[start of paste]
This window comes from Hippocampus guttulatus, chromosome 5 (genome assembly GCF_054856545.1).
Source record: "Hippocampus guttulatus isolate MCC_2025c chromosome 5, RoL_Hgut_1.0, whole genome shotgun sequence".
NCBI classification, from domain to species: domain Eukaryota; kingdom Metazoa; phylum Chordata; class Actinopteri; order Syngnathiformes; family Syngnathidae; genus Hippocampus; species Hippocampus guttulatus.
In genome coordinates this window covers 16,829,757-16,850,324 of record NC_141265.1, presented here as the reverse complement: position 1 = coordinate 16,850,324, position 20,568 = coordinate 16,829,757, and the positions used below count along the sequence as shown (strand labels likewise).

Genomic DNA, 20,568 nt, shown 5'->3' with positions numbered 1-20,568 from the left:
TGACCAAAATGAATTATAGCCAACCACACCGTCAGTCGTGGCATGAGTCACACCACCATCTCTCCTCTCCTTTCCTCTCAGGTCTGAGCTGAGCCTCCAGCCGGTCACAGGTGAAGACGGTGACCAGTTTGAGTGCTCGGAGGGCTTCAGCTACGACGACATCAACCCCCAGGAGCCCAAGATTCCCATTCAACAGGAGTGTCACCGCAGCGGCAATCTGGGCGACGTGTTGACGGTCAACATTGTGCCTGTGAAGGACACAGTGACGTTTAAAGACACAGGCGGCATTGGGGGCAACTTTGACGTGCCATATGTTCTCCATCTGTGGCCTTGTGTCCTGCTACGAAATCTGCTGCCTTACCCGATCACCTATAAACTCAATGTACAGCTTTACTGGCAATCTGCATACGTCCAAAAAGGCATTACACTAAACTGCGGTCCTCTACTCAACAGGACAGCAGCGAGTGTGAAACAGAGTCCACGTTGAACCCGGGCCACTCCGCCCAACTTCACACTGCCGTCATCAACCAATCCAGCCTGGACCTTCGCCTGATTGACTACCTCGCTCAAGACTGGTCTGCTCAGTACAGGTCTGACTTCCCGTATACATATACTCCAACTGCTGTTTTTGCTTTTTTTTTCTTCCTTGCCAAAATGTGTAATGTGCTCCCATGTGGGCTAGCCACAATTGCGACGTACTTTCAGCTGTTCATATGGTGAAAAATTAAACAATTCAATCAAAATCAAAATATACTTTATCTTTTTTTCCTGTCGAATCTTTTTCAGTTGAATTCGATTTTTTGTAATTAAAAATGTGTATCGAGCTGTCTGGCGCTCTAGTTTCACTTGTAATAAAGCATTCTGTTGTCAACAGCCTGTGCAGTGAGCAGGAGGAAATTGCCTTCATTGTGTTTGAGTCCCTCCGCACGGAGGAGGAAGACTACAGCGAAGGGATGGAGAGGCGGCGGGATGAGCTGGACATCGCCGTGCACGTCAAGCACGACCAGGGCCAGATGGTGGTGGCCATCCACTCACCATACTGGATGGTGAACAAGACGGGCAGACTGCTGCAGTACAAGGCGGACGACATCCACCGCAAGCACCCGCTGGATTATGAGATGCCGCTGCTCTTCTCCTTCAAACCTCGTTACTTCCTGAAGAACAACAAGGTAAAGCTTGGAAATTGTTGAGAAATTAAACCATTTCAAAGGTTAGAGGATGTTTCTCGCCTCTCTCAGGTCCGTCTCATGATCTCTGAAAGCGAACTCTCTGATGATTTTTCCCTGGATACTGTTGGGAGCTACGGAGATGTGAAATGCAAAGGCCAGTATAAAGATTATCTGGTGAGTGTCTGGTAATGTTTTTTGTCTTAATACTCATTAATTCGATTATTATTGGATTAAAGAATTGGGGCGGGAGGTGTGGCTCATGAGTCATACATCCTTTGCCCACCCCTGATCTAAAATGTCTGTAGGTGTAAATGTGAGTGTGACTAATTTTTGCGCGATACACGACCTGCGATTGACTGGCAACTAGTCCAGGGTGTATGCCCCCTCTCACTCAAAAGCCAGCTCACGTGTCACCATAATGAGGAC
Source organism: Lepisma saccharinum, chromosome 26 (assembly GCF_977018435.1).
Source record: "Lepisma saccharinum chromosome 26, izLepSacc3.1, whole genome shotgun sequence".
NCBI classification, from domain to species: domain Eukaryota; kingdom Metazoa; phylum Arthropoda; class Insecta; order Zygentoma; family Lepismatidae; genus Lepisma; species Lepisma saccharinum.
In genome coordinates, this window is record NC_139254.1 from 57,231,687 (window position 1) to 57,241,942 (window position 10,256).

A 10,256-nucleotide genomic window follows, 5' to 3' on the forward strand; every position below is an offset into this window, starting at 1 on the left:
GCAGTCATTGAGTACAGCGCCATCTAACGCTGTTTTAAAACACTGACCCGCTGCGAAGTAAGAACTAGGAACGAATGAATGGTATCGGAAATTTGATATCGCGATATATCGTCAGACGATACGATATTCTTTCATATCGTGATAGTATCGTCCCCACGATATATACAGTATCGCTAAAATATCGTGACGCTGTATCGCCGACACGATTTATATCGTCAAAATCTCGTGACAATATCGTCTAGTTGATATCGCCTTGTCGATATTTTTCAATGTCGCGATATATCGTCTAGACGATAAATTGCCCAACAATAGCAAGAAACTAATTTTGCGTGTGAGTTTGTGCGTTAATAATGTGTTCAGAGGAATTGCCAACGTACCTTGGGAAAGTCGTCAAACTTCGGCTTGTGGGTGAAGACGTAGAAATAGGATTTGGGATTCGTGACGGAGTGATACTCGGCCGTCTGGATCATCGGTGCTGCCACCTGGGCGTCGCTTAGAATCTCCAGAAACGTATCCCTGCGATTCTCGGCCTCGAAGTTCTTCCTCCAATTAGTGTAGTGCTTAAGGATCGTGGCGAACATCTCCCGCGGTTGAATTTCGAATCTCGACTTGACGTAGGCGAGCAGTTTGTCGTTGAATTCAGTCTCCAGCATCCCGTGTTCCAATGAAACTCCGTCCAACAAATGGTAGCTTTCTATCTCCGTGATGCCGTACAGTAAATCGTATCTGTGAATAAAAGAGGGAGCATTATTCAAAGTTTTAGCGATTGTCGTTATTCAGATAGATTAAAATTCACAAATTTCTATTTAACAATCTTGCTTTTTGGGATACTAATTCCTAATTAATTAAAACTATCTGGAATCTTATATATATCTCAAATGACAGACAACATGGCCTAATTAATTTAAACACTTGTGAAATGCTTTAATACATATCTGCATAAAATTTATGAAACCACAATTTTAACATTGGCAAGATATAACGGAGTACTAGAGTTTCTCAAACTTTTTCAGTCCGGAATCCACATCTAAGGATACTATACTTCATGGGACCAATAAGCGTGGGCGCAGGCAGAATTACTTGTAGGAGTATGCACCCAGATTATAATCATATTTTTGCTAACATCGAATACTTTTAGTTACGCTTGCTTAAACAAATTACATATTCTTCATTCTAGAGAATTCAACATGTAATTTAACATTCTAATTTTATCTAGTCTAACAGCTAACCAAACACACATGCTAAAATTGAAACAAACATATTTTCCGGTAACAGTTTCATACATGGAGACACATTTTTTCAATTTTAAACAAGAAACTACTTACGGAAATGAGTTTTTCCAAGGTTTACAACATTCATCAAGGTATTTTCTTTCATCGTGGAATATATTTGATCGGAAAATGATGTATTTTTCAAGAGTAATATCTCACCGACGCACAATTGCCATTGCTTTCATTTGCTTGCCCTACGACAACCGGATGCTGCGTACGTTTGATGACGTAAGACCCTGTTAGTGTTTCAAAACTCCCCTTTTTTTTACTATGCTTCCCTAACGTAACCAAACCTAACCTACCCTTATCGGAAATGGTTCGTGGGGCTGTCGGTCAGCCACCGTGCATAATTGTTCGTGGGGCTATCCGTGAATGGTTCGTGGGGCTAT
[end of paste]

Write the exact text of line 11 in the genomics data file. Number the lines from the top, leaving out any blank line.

A 10,256-nucleotide genomic window follows, 5' to 3' on the forward strand; every position below is an offset into this window, starting at 1 on the left: